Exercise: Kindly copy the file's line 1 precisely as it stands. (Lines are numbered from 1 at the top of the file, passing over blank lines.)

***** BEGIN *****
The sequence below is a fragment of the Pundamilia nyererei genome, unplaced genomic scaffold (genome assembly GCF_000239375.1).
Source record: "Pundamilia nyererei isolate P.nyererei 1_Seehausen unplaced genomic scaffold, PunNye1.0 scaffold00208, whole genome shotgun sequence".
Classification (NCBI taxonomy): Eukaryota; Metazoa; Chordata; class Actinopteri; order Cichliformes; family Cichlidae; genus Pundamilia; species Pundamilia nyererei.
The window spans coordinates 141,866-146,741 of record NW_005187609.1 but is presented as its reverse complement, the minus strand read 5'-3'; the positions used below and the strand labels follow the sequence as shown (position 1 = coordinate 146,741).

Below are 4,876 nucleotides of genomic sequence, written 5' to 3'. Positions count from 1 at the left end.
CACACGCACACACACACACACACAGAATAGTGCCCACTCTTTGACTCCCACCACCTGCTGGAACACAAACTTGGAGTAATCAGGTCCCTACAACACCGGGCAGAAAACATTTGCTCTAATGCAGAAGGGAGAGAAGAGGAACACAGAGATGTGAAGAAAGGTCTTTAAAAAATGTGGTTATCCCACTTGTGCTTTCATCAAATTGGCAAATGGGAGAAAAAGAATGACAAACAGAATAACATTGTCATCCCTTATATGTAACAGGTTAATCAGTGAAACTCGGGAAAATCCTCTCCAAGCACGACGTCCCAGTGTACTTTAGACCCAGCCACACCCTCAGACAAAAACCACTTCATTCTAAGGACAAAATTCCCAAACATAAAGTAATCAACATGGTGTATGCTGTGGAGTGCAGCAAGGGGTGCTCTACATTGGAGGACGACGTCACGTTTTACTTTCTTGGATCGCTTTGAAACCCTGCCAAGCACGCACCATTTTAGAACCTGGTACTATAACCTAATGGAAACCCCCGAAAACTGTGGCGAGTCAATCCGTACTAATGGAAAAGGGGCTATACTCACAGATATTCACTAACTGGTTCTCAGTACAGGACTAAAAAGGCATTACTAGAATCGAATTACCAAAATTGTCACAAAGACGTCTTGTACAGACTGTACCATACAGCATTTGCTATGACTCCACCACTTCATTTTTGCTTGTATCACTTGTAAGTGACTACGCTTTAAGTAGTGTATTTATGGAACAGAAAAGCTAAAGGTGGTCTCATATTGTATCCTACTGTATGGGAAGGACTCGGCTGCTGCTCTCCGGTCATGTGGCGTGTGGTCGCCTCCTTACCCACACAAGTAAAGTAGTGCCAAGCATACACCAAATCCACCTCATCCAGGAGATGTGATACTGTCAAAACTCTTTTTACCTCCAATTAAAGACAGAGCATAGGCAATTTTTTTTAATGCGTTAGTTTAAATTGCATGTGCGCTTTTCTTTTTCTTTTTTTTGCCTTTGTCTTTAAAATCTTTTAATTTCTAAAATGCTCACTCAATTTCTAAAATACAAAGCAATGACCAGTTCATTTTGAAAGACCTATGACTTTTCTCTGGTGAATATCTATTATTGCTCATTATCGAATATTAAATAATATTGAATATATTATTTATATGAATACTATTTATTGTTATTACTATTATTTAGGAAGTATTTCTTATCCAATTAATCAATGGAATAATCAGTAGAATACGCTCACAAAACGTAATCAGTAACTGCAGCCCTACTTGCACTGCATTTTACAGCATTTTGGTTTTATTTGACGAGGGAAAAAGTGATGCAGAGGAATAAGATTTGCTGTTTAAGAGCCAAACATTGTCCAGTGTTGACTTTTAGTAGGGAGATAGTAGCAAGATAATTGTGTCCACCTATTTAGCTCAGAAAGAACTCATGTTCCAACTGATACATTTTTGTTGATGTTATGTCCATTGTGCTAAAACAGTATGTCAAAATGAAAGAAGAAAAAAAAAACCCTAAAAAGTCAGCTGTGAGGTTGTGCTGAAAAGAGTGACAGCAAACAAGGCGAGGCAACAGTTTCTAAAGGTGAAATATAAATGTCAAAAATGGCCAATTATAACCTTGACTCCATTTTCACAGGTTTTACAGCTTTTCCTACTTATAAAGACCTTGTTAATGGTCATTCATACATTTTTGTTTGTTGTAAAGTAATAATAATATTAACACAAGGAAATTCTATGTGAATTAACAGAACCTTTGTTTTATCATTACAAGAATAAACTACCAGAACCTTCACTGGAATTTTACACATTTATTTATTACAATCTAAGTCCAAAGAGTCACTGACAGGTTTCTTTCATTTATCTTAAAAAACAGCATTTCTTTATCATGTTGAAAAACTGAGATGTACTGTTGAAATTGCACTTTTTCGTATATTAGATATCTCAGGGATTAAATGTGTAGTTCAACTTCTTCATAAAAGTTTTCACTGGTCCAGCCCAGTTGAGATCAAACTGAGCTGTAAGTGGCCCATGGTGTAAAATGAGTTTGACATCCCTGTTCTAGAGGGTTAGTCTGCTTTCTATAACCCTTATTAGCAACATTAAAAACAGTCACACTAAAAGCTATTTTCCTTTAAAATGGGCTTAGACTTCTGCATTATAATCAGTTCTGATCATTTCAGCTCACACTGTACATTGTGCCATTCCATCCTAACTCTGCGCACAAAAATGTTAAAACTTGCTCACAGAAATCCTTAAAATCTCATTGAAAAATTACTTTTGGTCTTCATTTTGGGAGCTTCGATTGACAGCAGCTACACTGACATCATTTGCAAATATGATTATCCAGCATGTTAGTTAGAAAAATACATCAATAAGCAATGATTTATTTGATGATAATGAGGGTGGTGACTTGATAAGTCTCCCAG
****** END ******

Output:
The sequence below is a fragment of the Pundamilia nyererei genome, unplaced genomic scaffold (genome assembly GCF_000239375.1).